Partly recorded in Boston and Nashville, but mostly in his new home of Ann Arbor, Michigan, ‘Chasing Daylight’ marks the completion of a journey from blues and folk music through Americana and ultimately to pop music for Kaplan. He sees the commonalities among the genres, saying, “I always knew that I liked the biggest guitar sounds possible. Then college opened my eyes to new music like Wilco and Ryan Adams. I worked on mastering the craft of songwriting. Hearing [Adams’] ‘Love is Hell’ shifted everything. Wilco’s ‘Yankee Hotel Foxtrot’ taught me that I could use different tools to create more texture, more depth.” Kaplan has mimicked the approach of his heroes as a craftsman who has written over 300 songs. He continues, “In college, I played in a band that tended towards the unabashedly anthemic, which nudged me in that direction.”

Around the time of Kaplan’s solo album debut ‘Year of the Swallowtail’ in 2012,’ the Boston Globe has praised his “keen ear for pop hooks,” continuing, “[his] songs should make you nostalgic for something - or someone.” The Boston Phoenix singled out his “lightly honeyed voice.”

Meeting with future Magnolia guitar player Judson Abts helped shape the new sound. Kaplan says, “His influence allowed me to try out songs that I always wanted to write, songs I had been quietly writing for years—songs that were bigger, more anthemic. More pop than anything else. He was always refining his sound—a new custom amp from Canada, a custom delay pedal from Germany—he's a true artist with his guitar sound. And that really helped shape the sound of the record. He’s by far the most imaginative guitarist I’ve played with—wildly creative, but never in competition with the songs.

By the time Kaplan teamed up with Mike Collins on drums, the sound instantly became more fully formed. “Mike is the drummer I’ve always been searching for...His playing is just like he is—endlessly optimistic with a larger than life personality. He gave me the confidence I needed when I needed it the most.”

The process also led Kaplan to befriend and collaborate with Nashville producer Matthew Perryman Jones. Kaplan says, “His is a mentorship by example. He writes and records beautiful, incredibly crafted songs. He makes them as big as he wants. I realized that was something that I could do too.” Flying to Nashville, Kaplan finished the song ‘Sink or Swim’ on the plane. “It was fascinating seeing how he works. He knew exactly how to capture that sound and it informed the rest of ‘Chasing Daylight.’ He trusted in Jones’ arrangements and the session players Jones brought in. “I let them do what they thought was right. I finally let go, at least a little bit", Kaplan admits with a laugh. He goes on, "I suppose sometimes other people are going to have better ideas.” He let that approach color the rest of the sessions in Ann Arbor, trying out different ideas using vintage synthesizers and unconventional percussion. “The songs have to breathe. You have to experiment, play around, and let them transform into something unexpected,” he says.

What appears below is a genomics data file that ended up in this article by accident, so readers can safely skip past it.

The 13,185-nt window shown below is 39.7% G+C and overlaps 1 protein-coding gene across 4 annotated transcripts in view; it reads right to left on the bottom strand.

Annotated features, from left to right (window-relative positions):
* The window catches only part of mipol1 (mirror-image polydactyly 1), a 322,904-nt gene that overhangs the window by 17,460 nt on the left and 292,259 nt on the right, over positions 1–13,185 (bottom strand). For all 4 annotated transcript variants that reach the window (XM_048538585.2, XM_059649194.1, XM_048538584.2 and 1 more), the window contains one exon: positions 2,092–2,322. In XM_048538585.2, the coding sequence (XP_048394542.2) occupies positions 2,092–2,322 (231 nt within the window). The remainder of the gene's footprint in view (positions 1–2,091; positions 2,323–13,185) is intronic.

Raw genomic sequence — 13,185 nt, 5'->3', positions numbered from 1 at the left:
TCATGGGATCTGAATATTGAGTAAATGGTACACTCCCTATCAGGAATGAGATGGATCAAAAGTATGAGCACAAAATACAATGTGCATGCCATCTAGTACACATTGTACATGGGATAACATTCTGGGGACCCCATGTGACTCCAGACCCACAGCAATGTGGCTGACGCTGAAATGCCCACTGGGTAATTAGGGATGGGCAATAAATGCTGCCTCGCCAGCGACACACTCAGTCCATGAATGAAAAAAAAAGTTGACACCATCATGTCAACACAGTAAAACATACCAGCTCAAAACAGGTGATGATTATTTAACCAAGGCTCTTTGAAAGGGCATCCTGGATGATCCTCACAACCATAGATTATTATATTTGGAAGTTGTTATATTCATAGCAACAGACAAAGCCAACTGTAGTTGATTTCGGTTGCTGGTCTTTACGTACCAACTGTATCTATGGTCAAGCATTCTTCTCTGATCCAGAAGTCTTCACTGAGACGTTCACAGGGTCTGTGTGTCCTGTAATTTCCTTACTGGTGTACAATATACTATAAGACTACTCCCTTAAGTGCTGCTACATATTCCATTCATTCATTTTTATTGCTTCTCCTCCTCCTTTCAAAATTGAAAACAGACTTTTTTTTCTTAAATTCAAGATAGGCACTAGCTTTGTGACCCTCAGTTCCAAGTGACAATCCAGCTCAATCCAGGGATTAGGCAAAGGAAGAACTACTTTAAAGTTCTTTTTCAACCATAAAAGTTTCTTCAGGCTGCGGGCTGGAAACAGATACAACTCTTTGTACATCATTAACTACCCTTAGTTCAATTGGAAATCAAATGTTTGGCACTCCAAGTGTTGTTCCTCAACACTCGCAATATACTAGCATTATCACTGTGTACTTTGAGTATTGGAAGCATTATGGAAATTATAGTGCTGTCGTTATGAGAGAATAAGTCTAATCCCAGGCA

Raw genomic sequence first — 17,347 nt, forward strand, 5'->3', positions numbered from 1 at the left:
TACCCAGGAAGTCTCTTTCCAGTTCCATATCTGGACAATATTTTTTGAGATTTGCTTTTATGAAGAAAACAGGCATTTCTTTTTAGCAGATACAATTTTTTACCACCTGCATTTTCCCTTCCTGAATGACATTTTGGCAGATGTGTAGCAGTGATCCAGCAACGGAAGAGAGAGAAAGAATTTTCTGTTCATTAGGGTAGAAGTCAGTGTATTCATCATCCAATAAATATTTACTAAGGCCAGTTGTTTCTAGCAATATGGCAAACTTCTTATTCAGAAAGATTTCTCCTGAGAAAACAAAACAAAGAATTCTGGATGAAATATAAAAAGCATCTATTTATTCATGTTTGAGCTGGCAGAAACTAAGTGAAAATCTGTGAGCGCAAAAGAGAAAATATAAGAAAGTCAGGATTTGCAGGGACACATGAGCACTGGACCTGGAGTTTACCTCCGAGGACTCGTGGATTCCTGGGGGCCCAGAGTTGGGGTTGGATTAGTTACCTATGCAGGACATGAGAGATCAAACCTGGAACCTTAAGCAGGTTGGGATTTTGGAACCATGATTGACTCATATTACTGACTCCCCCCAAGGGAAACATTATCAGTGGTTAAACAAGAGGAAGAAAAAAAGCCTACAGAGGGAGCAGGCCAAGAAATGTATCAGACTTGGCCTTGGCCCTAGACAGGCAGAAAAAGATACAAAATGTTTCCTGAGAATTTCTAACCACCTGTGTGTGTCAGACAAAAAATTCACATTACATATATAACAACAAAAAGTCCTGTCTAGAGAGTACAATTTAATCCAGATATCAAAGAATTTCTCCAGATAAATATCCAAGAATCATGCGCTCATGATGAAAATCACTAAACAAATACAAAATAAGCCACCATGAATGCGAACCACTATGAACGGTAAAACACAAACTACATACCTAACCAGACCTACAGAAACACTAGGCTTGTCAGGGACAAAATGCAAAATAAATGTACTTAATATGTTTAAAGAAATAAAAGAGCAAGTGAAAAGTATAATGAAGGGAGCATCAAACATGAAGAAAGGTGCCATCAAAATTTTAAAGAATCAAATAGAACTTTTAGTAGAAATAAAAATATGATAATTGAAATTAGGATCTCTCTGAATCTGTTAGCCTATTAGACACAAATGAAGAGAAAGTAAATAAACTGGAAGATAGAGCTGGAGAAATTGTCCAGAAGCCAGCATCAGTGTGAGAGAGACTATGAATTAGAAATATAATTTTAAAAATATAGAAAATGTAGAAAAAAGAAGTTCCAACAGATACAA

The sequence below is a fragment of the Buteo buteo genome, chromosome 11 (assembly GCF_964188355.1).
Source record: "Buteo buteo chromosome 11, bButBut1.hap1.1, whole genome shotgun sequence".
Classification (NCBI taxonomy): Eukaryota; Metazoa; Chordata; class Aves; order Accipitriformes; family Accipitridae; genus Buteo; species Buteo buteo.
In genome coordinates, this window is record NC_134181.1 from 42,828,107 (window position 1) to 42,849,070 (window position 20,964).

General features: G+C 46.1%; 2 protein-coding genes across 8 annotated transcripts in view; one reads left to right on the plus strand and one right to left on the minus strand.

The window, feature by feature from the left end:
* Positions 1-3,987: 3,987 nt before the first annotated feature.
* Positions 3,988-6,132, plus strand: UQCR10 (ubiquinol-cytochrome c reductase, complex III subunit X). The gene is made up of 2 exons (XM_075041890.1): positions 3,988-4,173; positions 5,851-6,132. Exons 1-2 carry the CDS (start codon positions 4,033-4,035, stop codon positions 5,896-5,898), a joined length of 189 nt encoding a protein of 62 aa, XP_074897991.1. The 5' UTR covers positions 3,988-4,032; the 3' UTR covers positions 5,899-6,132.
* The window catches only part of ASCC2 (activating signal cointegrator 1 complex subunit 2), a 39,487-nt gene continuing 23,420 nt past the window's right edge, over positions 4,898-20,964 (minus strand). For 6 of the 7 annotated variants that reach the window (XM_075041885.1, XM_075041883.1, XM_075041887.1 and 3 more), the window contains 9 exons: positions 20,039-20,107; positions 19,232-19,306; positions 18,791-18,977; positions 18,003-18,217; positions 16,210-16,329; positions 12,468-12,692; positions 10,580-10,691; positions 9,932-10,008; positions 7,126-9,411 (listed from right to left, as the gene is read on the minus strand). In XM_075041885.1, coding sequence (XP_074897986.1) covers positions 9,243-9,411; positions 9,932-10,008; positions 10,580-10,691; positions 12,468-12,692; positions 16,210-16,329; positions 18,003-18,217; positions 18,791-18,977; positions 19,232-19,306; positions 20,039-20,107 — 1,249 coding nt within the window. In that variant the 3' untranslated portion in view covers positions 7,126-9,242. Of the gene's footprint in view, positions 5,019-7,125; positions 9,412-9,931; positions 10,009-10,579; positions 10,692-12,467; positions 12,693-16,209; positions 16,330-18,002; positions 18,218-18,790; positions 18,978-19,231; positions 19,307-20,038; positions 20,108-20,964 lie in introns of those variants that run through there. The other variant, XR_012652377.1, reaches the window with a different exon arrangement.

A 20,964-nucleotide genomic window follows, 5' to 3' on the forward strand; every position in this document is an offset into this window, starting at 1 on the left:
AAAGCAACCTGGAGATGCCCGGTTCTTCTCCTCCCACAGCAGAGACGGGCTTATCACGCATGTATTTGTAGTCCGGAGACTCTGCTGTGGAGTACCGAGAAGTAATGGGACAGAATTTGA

Ultimately, the album tackles rebirth of a psychological nature, with a powerhouse closing trio of the title track, “Without a Sound,” and “You Can Try To Live Again.” “Chasing Daylight” reminds us that “there’s still time” in a rousing song that provides a crack of hope after the darkness and isolation of the earlier tracks. Kaplan wrote the song at his parents’ house, reminded of a childhood memory of playing outside in the summertime, clinging to the last ray of daylight before having to go inside. He uses it as a metaphor for not giving up when there’s only a little bit of light left. He also experimented with a new directness in his writing, saying, “I was interested in pulling out all the stops and learning how to say something as honestly as possible, looking beyond some more elusive metaphor. I’m hoping everyone can relate to it in some way, so why not say it like you mean it?”

“Without a Sound” feels like a new awakening and reminds one of FDR’s famous truism that “We have nothing to fear but fear itself” with chiming electric guitar and open ringing piano chords. Finally, punctuating acoustic guitar chords kick off “You Can Try To Live Again,” with Kaplan singing of the redemption that comes only after a fall.

He now has fallen in love with a new partner and moved to Ann Arbor, MI, near his family. He says, “I eventually realized that it was time to start a new chapter and see what happens, to let the pull of something new take over.” Poignantly, Kaplan sings the final words of the album in harmony with himself and a few piano chords about unapologetically moving forward:

“We’ll return to light, return to light. Return to light, we turn to light.”